Myopia--commonly known as nearsightedness–is a condition in which light focuses behind the retina causing a circle of blur at the center of the retina (fovea) instead of a point focus. Myopia typically results from the eye being too long for its refractive components, which is known as axial myopia. Less commonly, myopia is refractive in nature and occurs when the corneal power or lenticular power is too strong for the eye.
Myopia affects approximately one third of Americans and is likely caused by a mix of genetic, lifestyle, and environmental factors. Anyone has a chance of becoming myopic, even children without myopic parents. However, having one myopic parent makes a child about twice as likely to develop myopia and a child with two myopic parents is about five times more likely. (1-2)
The prevalence of myopia has increased over the past 3-4 decades, likely because of environmental factors such as more near-point activities and people spending less time outdoors. Research shows that spending approximately two hours per day outdoors may be able to prevent the onset of myopia in at-risk patients, but outdoor time has little effect on patients who are already myopic. (3-4) However, experts believe that using refractive treatments that vary the defocus from the center of the retina (fovea) to the retinal periphery can slow the progression of myopia. (6) By reducing the amount of myopia that develops by the time a child reaches adulthood, we can not only decrease dependence on glasses and contact lenses, but also lower the risk of conditions such as glaucoma and retinal detachment. (5)
Methods of Myopia Control
Orthokeratology–this technique has been in use the longest and was developed to alleviate the need for daytime myopic correction with glasses or contact lenses. Now orthokeratology is used to slow myopia progression and investigators have shown that it is an effective technique to slow myopic progression by about 50%. (7-8)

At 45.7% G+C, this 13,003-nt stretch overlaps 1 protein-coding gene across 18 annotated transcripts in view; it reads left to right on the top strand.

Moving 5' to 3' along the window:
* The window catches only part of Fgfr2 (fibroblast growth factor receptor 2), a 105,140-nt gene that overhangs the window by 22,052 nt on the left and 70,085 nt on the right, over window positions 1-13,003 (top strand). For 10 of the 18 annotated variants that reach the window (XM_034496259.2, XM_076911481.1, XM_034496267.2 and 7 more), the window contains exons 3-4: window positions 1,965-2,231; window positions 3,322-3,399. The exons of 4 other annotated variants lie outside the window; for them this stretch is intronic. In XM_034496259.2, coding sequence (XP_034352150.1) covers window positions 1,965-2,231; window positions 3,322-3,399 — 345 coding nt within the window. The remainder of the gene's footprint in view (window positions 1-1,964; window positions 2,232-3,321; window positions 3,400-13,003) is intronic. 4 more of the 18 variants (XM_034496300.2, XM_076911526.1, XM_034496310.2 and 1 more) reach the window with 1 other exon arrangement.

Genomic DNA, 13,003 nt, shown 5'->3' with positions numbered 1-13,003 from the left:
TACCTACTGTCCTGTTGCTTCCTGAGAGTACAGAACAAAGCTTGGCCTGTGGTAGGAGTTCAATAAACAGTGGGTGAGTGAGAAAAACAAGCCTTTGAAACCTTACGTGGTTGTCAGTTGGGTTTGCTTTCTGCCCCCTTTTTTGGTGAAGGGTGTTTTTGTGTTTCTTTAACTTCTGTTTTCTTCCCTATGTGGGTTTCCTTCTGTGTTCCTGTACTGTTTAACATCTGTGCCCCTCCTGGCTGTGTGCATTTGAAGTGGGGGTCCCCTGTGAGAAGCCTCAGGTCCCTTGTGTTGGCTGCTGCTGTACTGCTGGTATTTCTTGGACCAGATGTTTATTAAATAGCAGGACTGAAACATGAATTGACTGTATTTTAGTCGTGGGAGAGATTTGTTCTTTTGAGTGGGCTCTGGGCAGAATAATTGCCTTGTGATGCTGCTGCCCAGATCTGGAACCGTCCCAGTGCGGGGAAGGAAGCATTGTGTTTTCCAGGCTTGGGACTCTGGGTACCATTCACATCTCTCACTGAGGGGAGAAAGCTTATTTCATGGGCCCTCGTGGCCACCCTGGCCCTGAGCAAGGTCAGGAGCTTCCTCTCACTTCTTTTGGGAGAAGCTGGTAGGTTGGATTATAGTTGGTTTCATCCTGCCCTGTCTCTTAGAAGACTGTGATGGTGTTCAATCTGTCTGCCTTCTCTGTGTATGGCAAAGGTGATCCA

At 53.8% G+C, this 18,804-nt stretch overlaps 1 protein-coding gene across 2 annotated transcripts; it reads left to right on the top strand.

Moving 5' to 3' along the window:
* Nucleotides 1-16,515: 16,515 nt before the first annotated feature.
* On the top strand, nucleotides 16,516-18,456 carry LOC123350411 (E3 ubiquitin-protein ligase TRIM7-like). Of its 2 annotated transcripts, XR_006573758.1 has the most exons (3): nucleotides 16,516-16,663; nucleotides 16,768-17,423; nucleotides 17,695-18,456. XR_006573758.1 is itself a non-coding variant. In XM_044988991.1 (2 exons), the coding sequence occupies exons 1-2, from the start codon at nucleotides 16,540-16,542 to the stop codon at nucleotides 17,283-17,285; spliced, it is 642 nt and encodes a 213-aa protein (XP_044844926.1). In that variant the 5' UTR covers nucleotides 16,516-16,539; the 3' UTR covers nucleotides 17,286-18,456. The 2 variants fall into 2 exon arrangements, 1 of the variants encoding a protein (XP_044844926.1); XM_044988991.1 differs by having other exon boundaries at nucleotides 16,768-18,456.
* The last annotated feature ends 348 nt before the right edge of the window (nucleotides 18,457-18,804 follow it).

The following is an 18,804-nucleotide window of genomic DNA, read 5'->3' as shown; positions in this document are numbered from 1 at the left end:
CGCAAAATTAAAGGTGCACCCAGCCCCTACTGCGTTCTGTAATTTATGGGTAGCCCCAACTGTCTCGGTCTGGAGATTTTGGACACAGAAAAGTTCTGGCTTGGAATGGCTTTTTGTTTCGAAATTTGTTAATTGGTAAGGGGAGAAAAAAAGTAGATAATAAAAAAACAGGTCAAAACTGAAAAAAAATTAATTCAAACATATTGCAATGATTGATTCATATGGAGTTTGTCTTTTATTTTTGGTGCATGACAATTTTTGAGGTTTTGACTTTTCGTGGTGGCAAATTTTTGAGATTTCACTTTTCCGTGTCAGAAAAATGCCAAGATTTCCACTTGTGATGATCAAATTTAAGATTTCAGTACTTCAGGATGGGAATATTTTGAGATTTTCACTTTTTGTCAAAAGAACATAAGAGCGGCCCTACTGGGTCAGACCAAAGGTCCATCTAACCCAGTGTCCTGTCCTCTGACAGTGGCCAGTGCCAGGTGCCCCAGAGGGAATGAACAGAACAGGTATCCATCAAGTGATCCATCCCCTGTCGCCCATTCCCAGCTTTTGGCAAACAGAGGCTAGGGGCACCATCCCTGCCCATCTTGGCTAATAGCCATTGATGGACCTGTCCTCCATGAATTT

Here’s how it works: the rigid-gas permeable lenses are worn while sleeping, and after about a week of nighttime wear (depending on starting refractive error), after corneal reshaping has taken full effect, clear distance vision is kept during daytime hours without the need for other glasses or contact lenses. Soft daily disposable contact lenses may be provided for daytime use during the first week of treatment while the treatment is building to its full effect. After that, as long as the lenses are worn each night, no lenses will be needed during the day and we should effectively cut the expected amount of myopia progression in half.
Of course, the patient needs to be mature enough to apply contact lenses, but since they are not worn outside the home, parents can help with this method.
It is important to understand that the treatment does not “fix” the myopia. It just slows it down, and treatment with orthokeratology will need to continue for several years to obtain meaningful results. No one knows when myopia progression will stop, but some studies show that some patient’s eyes continue to grow into their 20’s. (COMET study) I recommend continuing the treatment as long as it is effective and feasible.
Multifocal Soft Contact Lenses–originally designed for correcting presbyopia or “after 40 vision”, some center-distance multifocal contact lens designs can slow myopic progression much like orthokeratology, by reducing peripheral hyperopic defocus. Although the efficacy results of the studies vary greatly, the data suggest again that these center-distance contact lens designs can slow myopia progression by about 50%. (9-10)